A spokesperson for Combined Systems, which also makes high-capacity Venom brand grenade launchers, did not return calls for comment. Combined Systems is owned by the Carlyle Group, which manages $13 billion in global assets. Michael Scott Oberdick and James A. Oberdick, the owners of Nonlethal Technologies, also declined to comment…

What police and protesters call tear gas is not a gas at all, said Anna Feigenbaum, a professor at Bournemouth University in England who wrote Tear Gas: From the Battlefields of World War I to the Streets of Today. Rather, the chemical compounds are toxic powders that are aerosolized as a fog or spray.

“They are designed to attack the senses simultaneously, intentionally producing both physical and psychological trauma,” said Feigenbaum. “It acts as an irritant on multiple sites of the body at once, primarily affecting mucous membranes and respiratory system.”…

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12 August 2019

Hong Kong: Stronger crowd control weapons & ammunition used in recent protests

Author: Holmes Chan, Hong Kong Free Press

"Explainer: Police crowd control gear used during Hong Kong’s latest protest clashes", 31 Jul 2019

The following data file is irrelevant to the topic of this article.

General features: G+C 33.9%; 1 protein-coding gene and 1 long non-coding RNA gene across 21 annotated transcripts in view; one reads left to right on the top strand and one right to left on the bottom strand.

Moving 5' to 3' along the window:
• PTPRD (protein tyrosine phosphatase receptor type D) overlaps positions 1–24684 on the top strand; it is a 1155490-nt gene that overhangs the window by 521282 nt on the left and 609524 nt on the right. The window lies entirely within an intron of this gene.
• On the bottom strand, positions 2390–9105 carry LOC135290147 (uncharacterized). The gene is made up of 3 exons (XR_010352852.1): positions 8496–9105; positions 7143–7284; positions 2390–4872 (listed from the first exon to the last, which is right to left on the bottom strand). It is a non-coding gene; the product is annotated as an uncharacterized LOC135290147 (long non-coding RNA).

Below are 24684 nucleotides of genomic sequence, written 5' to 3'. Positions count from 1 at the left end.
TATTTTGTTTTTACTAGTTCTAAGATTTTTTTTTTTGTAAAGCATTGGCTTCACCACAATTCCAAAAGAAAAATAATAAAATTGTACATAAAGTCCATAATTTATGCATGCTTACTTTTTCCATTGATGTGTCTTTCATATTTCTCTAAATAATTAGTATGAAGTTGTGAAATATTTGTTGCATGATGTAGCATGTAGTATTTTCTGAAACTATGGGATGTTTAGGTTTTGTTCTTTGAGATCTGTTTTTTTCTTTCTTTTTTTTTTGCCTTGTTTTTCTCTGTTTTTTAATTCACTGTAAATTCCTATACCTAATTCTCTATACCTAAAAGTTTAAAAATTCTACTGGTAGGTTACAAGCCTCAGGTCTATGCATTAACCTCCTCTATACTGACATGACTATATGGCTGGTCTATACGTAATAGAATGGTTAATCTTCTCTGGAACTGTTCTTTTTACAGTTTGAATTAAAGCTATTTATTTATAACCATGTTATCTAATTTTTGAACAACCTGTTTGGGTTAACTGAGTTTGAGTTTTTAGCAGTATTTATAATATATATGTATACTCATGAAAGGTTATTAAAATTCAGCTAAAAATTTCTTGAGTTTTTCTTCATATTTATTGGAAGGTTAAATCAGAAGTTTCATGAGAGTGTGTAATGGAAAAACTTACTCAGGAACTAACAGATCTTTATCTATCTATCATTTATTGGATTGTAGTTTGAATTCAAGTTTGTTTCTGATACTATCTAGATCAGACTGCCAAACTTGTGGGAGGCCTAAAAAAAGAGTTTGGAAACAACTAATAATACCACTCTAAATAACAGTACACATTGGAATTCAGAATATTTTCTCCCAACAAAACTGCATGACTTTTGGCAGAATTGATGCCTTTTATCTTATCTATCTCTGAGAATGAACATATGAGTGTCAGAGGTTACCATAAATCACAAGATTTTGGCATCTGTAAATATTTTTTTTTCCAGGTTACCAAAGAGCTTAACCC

Since June, Hong Kong police have cracked down on anti-extradition bill protests using a variety of crowd control weapons and ammunition – some used for the first time... [O]n June 12, officers fired around 150 tear gas canisters, “several” rounds of rubber bullets, and 20 beanbag shots to clear demonstrators... [P]olice also deployed pepper-spray balls and so-called “sponge grenades.” [N]etizens circulated a photo showing a pile of spent ammunition... Amnesty International has called on authorities around the world to suspend all transfers of less-lethal crowd control equipment... [P]rojectile...called a “sponge grenade” [was used]...  ALS did not respond to...request for comment.. Whilst they are meant to be non-lethal, a 16-year-old was killed in Israel by a sponge round, according to AFP... [P]olice recently switched to... ‘hard rubber’,... one of the stronger types in the series... [M]anufacturer NonLethal Technologies did not respond... Hong Kong police use at least two dispersal methods for tear gas...[A] grenade thrown by hand... according to its UK manufacturer Chemring Defence...[T]he UK suspended export licences for crowd control equipment to Hong Kong... Chemring Defence...did not respond... Police also used launchers to fire CS rounds... The manufacturer noted [the projectile]...could be a fire hazard... With Hong Kong set to see more protests into August, Hong Kong police have been testing water canon vehicles...